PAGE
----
The global disruption caused by the coronavirus disease (COVID-19) has resulted in conspiracy theories and misinformation about the scale of the pandemic and the origin, diagnosis, treatment, and prognosis of the disease. Falsified information including international disinformation has been spread through various social media platforms such as Twitter, Instagram, Youtube, and WhatsApp. In some countries such as India, Bangladesh, Ethiopia, journalists have been arrested for allegedly spreading fake news about the pandemic.
Misinformation has been propagated by prominent public figures, celebrities, and politicians, while, several religious groups have claimed that their faith will protect them from the virus. Some claim that the virus is a bio-weapon, accidentally or purposely leaked from laboratories, a population control stratagem, the result of a spy operation, or linked to 5G network.
On Jan 30th, several news channels reported about the increasing spread in the conspiracy theories and false health advice in relation to COVID-19. Notable examples at the time include:
“ Bill Gates is behind the COVID-19 pandemic”
“ COVID-19 can be cured by ingesting Clorox”
“ Coronavirus can be prevented by anti-corona sprays”
“ Gargle with an antiseptic and warm water such as vinegar, salt, or lemon for every day to clear your airways”.
On February 2nd, the World Health Organization (WHO) described a “massive infodemic” of incorrect information about the virus, which makes the work of public health practitioners even more difficult and poses risk to global health.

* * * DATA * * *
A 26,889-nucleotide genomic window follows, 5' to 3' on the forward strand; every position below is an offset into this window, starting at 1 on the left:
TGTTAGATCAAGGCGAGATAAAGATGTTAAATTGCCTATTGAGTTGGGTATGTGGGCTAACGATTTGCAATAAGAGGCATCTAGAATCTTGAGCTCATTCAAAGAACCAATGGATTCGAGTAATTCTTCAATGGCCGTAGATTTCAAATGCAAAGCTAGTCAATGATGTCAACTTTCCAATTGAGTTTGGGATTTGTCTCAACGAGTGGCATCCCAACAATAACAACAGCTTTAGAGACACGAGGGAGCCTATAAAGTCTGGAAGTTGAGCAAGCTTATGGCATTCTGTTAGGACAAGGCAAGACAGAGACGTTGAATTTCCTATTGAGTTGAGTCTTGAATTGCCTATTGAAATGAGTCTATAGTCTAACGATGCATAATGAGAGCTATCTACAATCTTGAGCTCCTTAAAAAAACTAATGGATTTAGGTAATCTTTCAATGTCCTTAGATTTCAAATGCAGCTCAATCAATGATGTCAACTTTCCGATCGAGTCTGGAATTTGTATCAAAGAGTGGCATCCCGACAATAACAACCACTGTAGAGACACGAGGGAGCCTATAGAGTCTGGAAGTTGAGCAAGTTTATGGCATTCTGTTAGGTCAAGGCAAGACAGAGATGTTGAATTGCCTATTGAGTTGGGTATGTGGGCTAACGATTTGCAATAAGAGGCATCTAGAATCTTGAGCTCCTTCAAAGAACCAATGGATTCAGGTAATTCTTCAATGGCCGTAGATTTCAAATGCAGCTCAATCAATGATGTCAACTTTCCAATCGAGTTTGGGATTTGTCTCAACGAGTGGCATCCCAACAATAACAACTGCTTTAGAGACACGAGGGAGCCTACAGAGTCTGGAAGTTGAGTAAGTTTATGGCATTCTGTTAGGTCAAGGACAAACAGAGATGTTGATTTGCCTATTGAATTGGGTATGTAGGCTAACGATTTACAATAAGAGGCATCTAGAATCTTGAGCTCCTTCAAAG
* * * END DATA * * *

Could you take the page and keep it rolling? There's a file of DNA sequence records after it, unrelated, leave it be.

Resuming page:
Misinformation is among the most critical issues confronting our frontline heroes. The issue of fake medicines and treatment has become all of the more pervasive in the age of COVID-19. This urges the governments to recognize this serious issue and calls for the development of a unified national and international response and action plan that include comprehensive legal framework, robust reporting systems, and strong national regulatory mechanisms linked to the global regulatory network as well as greater pharmacovigilance capacity
Busting the Myth
The pandemic has created ideal situations for criminals to exploit people’s fears of contracting the disease by advertising falsified information regarding treatments and vaccines, promoting fake tests, and spreading dangerous rumors about potential cures. In some countries, several people have died from drinking toxic alcohol after coronavirus cure rumor. The World Health Organization (WHO) and the US Food & Drug Administration (FDA), has warned against other mythical cures for COVID-19 and confirmed that, to date, there is no specific treatment recommended to treat the SARS-CoV-2 viral infection.